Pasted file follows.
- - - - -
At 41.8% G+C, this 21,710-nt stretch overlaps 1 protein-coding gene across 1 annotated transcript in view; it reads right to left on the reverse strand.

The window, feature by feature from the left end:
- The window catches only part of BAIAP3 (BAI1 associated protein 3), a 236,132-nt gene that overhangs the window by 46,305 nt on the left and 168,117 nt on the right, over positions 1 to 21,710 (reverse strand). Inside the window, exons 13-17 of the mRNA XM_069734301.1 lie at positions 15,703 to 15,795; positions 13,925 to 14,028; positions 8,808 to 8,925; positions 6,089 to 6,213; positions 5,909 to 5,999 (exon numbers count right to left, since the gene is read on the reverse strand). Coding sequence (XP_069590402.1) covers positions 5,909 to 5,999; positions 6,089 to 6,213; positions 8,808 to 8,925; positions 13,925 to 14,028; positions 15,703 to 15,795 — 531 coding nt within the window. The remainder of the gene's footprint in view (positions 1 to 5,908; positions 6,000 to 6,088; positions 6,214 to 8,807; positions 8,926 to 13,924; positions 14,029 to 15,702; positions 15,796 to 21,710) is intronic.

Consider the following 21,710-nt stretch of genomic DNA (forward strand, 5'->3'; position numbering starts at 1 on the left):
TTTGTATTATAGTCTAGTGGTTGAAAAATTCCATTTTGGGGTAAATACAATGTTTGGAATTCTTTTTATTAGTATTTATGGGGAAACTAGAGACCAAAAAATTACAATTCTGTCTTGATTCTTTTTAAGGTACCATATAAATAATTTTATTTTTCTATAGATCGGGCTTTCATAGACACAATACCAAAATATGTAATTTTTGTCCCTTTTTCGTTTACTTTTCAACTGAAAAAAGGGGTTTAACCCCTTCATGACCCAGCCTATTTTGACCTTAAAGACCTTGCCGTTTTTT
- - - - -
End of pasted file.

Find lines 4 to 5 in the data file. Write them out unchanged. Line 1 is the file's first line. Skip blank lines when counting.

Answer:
Consider the following 21,710-nt stretch of genomic DNA (forward strand, 5'->3'; position numbering starts at 1 on the left):
TTTGTATTATAGTCTAGTGGTTGAAAAATTCCATTTTGGGGTAAATACAATGTTTGGAATTCTTTTTATTAGTATTTATGGGGAAACTAGAGACCAAAAAATTACAATTCTGTCTTGATTCTTTTTAAGGTACCATATAAATAATTTTATTTTTCTATAGATCGGGCTTTCATAGACACAATACCAAAATATGTAATTTTTGTCCCTTTTTCGTTTACTTTTCAACTGAAAAAAGGGGTTTAACCCCTTCATGACCCAGCCTATTTTGACCTTAAAGACCTTGCCGTTTTTT